When our election was postponed due to Covid-19, the three of us raised $113,000 for the local food pantries and the Eleanor Whitmore Early Childhood Center. Shortly after that, we raised more money and purchased 15,000 surgical masks, which we distributed for free to our residents. We accomplished all of this in just a few weeks. When our community experiences a crisis, our team will be on the front lines. This is what leadership is!

I am proud of our campaign. We stayed focused on the issues that face our village, and we gave residents our solutions. We did not attack or personally slander other candidates. This is what leaders do!

I thank all of the residents for meeting with me, coming to one of our 20 free “meet and greets,” or talking with me at your doorstep. Thank you, for all your ideas, your support, and your generous donations. I also want to thank the Group for Good Government for hosting the debate and the editors of The East Hampton Press, who actually took the time to interview all the candidates.

Election Day is Tuesday, only a few days away. Please come out and vote: Row A all the way!


Candidate for mayor


Thank You to All
East Hampton
September 7, 2020

Dear Editor:

We would like to take this opportunity to remind the residents of East Hampton Village that Tuesday provides an opportunity to participate in one of the most important privileges we have as citizens: the right to vote. This is an important election for the future of the village, and we want every voice to be heard.

Voting takes place from noon to 9 p.m. at the Emergency Services Building on Cedar Street, where there is plenty of room for social distancing. If you are a resident of this village please come out to vote! On this, the 100th anniversary of our village as well as women’s obtaining the right to vote, it is more important than ever to take advantage of our ability to set the course for our future.

We would also be remiss if we did not thank The Star for their recent endorsement, and our supporters for working so hard for us these past few months. Trying to hold a campaign during the time of a pandemic has been challenging to say the least. But we have done our best to get our message out while respecting our residents’ wishes for privacy and isolation. Thank you for your warm responses!

And most important, thank you to all village voters for their diligence in protecting and supporting the beautiful village we share. Without the concern of the residents, East Hampton would look like a much different place today.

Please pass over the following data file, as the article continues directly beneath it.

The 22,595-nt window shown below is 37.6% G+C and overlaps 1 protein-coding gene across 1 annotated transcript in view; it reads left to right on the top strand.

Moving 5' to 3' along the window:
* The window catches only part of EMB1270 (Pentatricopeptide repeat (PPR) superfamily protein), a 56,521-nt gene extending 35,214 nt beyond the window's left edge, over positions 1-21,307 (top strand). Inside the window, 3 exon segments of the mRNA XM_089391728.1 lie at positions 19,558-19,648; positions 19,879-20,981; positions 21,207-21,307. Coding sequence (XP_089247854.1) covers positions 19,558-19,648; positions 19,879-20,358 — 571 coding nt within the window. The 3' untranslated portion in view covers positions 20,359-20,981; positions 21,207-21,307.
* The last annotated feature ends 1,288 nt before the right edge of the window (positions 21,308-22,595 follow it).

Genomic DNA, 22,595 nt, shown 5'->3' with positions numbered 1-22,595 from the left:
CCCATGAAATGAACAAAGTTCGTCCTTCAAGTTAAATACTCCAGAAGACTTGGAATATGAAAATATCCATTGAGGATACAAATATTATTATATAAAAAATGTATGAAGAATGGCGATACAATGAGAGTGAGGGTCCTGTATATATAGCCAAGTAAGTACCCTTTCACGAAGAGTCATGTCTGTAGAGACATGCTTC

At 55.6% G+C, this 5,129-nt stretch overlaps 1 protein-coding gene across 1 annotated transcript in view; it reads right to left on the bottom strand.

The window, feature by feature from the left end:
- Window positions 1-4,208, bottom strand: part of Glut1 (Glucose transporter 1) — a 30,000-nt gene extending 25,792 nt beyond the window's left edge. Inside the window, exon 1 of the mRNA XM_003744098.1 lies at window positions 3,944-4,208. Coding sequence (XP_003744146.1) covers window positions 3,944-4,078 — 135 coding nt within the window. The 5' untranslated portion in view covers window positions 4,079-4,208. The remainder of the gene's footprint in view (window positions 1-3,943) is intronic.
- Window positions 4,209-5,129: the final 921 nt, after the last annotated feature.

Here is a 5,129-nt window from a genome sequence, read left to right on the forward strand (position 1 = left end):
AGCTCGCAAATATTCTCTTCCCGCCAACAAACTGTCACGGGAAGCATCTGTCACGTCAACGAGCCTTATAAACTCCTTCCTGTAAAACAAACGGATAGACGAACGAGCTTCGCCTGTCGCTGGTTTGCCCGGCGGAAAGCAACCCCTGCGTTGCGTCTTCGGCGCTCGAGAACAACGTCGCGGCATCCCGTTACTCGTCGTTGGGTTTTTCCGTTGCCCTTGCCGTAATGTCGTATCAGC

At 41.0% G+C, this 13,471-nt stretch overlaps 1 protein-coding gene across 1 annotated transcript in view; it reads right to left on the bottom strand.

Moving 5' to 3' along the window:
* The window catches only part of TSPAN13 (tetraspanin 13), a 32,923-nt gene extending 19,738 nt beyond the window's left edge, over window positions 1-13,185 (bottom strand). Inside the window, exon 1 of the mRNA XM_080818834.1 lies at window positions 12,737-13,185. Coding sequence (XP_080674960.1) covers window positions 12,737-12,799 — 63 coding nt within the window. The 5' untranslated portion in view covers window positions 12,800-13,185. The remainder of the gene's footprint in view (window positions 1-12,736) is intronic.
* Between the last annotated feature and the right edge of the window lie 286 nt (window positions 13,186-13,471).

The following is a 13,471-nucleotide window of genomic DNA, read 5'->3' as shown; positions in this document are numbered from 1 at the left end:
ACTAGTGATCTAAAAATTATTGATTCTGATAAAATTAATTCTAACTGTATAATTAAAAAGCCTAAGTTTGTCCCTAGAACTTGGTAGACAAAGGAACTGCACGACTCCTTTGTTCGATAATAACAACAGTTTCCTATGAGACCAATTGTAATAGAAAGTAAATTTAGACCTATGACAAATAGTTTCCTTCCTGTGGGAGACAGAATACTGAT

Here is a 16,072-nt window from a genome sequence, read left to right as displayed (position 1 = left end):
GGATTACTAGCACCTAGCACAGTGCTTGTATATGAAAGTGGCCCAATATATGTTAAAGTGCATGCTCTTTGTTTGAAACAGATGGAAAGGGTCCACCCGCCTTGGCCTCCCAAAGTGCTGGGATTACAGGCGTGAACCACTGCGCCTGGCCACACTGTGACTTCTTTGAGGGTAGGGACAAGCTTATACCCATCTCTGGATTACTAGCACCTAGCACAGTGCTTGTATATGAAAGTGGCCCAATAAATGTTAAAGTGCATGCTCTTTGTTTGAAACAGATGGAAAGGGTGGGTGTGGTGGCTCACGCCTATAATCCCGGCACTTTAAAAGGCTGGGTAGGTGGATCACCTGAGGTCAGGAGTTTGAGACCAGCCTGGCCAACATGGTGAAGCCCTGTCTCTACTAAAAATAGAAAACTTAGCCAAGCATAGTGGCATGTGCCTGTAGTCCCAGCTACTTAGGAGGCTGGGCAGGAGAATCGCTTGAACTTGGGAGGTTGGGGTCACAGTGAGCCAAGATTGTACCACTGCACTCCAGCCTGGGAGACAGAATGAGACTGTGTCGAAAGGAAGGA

Thank you to all. And please: Get out and vote!



Candidate for mayor


Candidate for trustee


Candidate for trustee


My Promise
East Hampton
September 7, 2020

Dear David,

With just days until the most consequential village election in recent memory, I want to reiterate that Dave Driscoll and I are the strongest candidates for trustee and mayor in the race. Our management experience and problem-solving ability give us the skill sets to lead this village for the next four years, and along with current trustee Rose Brown, we will bring the village into the 2020s, continuing to build on our initiatives like Herrick Park and a wastewater treatment system. Our opponents cannot deliver the leadership that we provide, with one pledging to maintain the status quo of her last 20 years on the board, and the other candidate proposing reckless changes that will undoubtedly leave us with discontented residents and taxpayers. We are the middle ground.ˇ

The Fish Hooks Party stands for balanced progress, managing change in the village to keep our neighborhoods peaceful and our commercial core vibrant. We stand for transparency in government, and to prove this I pledge to give out my cellphone number to all village residents. Feel free to use it to get in touch with village government. If I don’t pick up, leave a message and I will get back to you. That is my promise to the village. Please vote on Tuesday, Sept. 15, for Arthur (Tiger) Graham for mayor and David Driscoll for trustee. Look for us in the middle (coincidentally, as our platform is in the middle!) of the ballot on Row B.

Best, and stay safe,


Candidate for mayor


Much to Consider
East Hampton
September 7, 2020

Dear David,

Election day is now, mercifully, less than a week away. From the very start of our campaign, we have consistently spoken of our priorities and approach to government — both of which set us apart from our competition. We have introduced specific plans to put processes into place that will ensure full-throated public participation in village government. We intend to make representative government truly representative. After all, that’s what it’s supposed to be all about. We will regularly meet with com-munity groups on their home turf, where they are most comfortable, across the calendar year. This plan has received a very positive response from our local clerics and community groups.